Having both these classes makes the distinction clear between a “machine time” and “human time”. For machines things are relatively straightforward: time is an ever increasing number. The same instant in time corresponds with the same number, no matter where you are or how you look at it. There are no jumps or gaps, time is strictly monotonous.

The human view of time is a lot more complex. There are time zones, daylight saving time, not to mention different calendar systems and historical time adjustments. For adding timestamps to your logs machine time will work fine, but when your system communicates dates and times with end users you need a richer model.


For years this was the state of things: you used the built-in java.util.Date despite its shortcomings, or you relied on JodaTime as an external dependency. That you needed a library to do something as essential as working with dates and times seemed a bit odd, and so Oracle involved the JodaTime author, Stephen Colebourne, to work on a new Date/Time library for the JDK, affectionately known as JSR-310.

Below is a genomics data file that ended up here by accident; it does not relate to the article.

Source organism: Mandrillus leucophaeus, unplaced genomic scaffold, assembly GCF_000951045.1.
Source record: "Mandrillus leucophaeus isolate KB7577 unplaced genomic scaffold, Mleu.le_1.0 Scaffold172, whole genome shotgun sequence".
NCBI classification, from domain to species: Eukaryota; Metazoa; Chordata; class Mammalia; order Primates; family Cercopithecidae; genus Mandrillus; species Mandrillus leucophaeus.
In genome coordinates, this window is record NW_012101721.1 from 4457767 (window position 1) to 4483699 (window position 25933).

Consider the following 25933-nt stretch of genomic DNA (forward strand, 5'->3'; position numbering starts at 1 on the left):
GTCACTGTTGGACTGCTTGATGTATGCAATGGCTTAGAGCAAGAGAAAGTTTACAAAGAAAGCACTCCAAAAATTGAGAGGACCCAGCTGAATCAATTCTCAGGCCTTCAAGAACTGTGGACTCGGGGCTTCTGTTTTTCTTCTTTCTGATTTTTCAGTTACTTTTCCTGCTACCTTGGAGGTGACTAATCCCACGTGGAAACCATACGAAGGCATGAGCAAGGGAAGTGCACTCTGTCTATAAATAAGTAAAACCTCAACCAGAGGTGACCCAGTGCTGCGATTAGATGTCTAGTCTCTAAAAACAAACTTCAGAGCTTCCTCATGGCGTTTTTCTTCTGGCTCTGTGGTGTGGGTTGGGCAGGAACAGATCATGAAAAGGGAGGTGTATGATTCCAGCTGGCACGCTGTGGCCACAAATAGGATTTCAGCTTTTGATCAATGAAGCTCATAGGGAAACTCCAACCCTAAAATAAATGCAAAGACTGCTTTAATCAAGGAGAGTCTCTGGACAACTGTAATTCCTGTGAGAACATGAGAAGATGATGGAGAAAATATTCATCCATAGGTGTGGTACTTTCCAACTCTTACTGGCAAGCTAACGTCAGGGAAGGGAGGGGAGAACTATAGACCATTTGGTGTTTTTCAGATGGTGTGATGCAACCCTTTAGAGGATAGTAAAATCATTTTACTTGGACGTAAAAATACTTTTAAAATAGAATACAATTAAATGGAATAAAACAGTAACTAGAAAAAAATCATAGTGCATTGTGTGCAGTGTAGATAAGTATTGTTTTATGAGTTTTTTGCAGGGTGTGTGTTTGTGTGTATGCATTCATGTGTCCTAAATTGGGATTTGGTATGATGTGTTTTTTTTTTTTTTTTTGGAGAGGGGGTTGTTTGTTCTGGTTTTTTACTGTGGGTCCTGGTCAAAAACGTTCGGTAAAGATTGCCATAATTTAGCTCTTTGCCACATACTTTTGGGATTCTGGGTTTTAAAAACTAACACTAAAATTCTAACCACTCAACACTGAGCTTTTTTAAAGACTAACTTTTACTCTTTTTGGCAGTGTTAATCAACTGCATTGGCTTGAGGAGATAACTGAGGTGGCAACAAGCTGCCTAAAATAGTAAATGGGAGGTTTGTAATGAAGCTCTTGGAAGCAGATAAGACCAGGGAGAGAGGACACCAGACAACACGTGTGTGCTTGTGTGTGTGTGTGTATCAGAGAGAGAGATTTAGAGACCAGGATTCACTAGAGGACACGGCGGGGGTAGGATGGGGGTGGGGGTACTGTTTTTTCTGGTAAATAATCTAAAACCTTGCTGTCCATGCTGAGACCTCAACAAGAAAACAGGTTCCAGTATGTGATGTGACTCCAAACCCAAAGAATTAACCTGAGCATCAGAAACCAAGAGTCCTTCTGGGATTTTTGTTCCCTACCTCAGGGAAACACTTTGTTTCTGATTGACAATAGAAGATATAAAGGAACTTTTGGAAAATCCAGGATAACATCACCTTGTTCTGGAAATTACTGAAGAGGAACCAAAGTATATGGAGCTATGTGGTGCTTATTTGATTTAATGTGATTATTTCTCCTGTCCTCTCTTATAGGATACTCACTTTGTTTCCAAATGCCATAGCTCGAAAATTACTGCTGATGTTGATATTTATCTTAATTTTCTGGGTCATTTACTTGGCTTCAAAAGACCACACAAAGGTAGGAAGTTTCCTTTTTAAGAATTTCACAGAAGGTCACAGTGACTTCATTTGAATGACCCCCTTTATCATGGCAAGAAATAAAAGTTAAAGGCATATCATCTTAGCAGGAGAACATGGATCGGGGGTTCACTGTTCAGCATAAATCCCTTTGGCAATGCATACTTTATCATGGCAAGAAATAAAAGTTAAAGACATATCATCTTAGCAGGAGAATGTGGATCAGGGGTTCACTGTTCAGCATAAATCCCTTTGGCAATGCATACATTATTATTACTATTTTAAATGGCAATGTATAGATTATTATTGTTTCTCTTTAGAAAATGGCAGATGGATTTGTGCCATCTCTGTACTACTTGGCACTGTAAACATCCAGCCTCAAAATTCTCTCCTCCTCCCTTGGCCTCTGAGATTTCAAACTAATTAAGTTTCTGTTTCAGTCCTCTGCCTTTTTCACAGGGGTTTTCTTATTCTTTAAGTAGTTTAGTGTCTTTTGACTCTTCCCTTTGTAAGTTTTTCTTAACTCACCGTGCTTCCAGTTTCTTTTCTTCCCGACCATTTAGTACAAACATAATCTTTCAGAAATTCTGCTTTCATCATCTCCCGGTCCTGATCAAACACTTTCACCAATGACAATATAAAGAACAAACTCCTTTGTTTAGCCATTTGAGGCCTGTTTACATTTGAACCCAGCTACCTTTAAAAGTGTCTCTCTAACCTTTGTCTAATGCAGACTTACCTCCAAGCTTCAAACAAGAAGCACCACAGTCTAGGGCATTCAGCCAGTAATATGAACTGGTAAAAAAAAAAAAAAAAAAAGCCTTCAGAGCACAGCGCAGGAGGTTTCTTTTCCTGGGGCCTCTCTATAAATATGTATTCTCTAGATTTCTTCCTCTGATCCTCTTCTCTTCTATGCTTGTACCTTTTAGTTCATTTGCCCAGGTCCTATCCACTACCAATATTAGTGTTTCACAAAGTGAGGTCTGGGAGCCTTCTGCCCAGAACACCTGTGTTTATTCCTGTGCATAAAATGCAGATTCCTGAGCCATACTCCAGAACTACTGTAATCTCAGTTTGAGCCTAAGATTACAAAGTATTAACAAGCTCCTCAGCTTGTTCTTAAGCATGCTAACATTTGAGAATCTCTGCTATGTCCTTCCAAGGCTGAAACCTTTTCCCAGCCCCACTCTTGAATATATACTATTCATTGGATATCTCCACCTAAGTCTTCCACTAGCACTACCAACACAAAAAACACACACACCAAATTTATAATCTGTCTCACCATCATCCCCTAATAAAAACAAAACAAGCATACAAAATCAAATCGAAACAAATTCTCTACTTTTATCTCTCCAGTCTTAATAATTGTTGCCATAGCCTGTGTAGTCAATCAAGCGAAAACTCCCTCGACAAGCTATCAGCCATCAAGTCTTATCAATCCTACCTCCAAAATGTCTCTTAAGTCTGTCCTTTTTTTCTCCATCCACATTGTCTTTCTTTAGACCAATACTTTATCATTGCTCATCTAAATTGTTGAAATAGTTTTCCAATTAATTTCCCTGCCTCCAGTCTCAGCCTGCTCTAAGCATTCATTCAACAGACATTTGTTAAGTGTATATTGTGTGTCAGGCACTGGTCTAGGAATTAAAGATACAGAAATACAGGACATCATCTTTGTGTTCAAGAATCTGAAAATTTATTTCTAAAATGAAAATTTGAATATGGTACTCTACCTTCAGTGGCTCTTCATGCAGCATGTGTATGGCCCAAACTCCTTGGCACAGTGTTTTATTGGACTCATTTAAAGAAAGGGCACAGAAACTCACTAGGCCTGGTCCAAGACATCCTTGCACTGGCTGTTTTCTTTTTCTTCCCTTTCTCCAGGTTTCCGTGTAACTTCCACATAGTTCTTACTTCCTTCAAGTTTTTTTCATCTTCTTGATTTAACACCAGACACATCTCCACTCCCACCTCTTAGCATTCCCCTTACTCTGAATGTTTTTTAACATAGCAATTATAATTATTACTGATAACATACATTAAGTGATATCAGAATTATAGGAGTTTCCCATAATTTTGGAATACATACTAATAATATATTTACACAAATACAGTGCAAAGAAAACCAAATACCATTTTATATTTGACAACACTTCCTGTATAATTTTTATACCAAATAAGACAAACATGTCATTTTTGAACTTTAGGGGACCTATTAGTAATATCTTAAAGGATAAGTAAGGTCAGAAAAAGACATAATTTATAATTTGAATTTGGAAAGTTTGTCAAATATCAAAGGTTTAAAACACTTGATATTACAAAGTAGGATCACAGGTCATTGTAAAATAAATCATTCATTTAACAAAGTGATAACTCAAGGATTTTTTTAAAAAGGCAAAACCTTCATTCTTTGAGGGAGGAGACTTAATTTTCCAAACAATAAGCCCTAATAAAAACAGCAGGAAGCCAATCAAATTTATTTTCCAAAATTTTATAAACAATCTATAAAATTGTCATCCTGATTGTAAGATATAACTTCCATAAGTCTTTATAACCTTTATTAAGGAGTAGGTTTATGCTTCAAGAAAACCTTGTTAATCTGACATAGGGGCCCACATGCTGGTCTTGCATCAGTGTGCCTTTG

JSR-310 introduces a new java.time package, which includes java.time.Instant and java.time.ZonedDateTime. While clearly inspired by JodaTime, there are also some differences. The author explains in this article that there are some shortcomings in JodaTime that they sought to address.

Development was completed in 2014, and java.time shipped with Java 8. That’s basically last week in Java years, it will be a while before support for this has become widespread.

On the clj-time issue tracker there’s an ongoing discussion about what this will mean for clj-time. While there’s a lot of interest for clj-time to adopt JSR-310, it seems the current concensus is that if they do this will be with a new artifact id (a new library name). The differences between JodaTime and JSR-310 are big enough to make breaking API changes inevitable. By using a different name it will be possible to switch to the new version, while libraries you depend on can keep using the old version.

Meanwhile someone has gone ahead and created an idiomatic Clojure library for the java.time.* API, aptly named, so perhaps this will be what clj-time 2.0 could have been. If you are starting a new project today you might skip clj-time altogether, and instead use for your date and time needs, assuming you’re at least on Java 8.

If you do go that route you should do your homework though. java.time contains a handful of different date/timestamp classes, and you should know which is which. The README has several links for further reading.